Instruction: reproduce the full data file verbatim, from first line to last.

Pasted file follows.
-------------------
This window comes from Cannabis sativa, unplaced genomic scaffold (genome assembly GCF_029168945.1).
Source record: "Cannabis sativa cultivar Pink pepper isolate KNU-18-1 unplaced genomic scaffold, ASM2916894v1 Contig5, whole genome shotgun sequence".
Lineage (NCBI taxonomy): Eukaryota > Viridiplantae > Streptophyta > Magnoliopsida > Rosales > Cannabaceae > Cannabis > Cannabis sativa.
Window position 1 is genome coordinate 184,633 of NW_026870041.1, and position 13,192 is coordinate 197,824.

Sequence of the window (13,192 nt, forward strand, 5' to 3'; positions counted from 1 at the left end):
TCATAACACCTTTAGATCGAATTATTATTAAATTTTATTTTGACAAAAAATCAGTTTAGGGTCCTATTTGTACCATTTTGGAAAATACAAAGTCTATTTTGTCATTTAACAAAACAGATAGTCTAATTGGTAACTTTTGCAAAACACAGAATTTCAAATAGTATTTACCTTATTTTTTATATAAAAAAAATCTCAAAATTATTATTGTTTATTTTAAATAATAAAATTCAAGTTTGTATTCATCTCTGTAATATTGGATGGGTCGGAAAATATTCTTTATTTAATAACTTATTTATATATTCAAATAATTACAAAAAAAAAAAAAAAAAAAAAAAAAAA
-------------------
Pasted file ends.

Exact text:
This window comes from Cannabis sativa, unplaced genomic scaffold (genome assembly GCF_029168945.1).
Source record: "Cannabis sativa cultivar Pink pepper isolate KNU-18-1 unplaced genomic scaffold, ASM2916894v1 Contig5, whole genome shotgun sequence".
Lineage (NCBI taxonomy): Eukaryota > Viridiplantae > Streptophyta > Magnoliopsida > Rosales > Cannabaceae > Cannabis > Cannabis sativa.
Window position 1 is genome coordinate 184,633 of NW_026870041.1, and position 13,192 is coordinate 197,824.

Sequence of the window (13,192 nt, forward strand, 5' to 3'; positions counted from 1 at the left end):
TCATAACACCTTTAGATCGAATTATTATTAAATTTTATTTTGACAAAAAATCAGTTTAGGGTCCTATTTGTACCATTTTGGAAAATACAAAGTCTATTTTGTCATTTAACAAAACAGATAGTCTAATTGGTAACTTTTGCAAAACACAGAATTTCAAATAGTATTTACCTTATTTTTTATATAAAAAAAATCTCAAAATTATTATTGTTTATTTTAAATAATAAAATTCAAGTTTGTATTCATCTCTGTAATATTGGATGGGTCGGAAAATATTCTTTATTTAATAACTTATTTATATATTCAAATAATTACAAAAAAAAAAAAAAAAAAAAAAAAAAA